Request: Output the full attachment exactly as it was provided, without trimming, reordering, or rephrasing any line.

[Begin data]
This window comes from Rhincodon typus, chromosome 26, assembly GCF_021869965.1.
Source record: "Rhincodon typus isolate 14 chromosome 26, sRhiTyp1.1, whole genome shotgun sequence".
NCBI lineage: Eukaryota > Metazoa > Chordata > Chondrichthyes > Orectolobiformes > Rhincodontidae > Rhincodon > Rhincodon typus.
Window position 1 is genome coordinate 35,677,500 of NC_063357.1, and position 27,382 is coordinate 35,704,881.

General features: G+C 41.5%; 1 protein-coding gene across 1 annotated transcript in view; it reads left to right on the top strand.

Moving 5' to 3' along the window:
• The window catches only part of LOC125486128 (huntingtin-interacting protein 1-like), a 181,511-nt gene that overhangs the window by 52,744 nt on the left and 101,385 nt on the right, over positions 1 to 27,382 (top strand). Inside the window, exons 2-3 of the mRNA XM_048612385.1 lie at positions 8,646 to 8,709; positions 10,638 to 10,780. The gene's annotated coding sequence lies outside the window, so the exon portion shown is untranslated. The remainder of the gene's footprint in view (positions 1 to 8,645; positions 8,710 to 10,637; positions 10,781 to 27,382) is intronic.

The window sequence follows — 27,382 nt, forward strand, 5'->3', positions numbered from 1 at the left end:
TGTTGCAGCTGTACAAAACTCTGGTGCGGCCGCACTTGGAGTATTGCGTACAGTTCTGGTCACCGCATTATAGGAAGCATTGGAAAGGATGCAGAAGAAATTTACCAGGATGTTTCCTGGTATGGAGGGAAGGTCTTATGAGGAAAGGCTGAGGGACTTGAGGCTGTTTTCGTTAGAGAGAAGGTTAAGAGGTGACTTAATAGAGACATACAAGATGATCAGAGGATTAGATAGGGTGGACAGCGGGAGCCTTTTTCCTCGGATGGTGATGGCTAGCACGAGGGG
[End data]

This window comes from Rhincodon typus, chromosome 26, assembly GCF_021869965.1.
Source record: "Rhincodon typus isolate 14 chromosome 26, sRhiTyp1.1, whole genome shotgun sequence".
NCBI lineage: Eukaryota > Metazoa > Chordata > Chondrichthyes > Orectolobiformes > Rhincodontidae > Rhincodon > Rhincodon typus.
Window position 1 is genome coordinate 35,677,500 of NC_063357.1, and position 27,382 is coordinate 35,704,881.

General features: G+C 41.5%; 1 protein-coding gene across 1 annotated transcript in view; it reads left to right on the top strand.

Moving 5' to 3' along the window:
• The window catches only part of LOC125486128 (huntingtin-interacting protein 1-like), a 181,511-nt gene that overhangs the window by 52,744 nt on the left and 101,385 nt on the right, over positions 1 to 27,382 (top strand). Inside the window, exons 2-3 of the mRNA XM_048612385.1 lie at positions 8,646 to 8,709; positions 10,638 to 10,780. The gene's annotated coding sequence lies outside the window, so the exon portion shown is untranslated. The remainder of the gene's footprint in view (positions 1 to 8,645; positions 8,710 to 10,637; positions 10,781 to 27,382) is intronic.

The window sequence follows — 27,382 nt, forward strand, 5'->3', positions numbered from 1 at the left end:
TGTTGCAGCTGTACAAAACTCTGGTGCGGCCGCACTTGGAGTATTGCGTACAGTTCTGGTCACCGCATTATAGGAAGCATTGGAAAGGATGCAGAAGAAATTTACCAGGATGTTTCCTGGTATGGAGGGAAGGTCTTATGAGGAAAGGCTGAGGGACTTGAGGCTGTTTTCGTTAGAGAGAAGGTTAAGAGGTGACTTAATAGAGACATACAAGATGATCAGAGGATTAGATAGGGTGGACAGCGGGAGCCTTTTTCCTCGGATGGTGATGGCTAGCACGAGGGG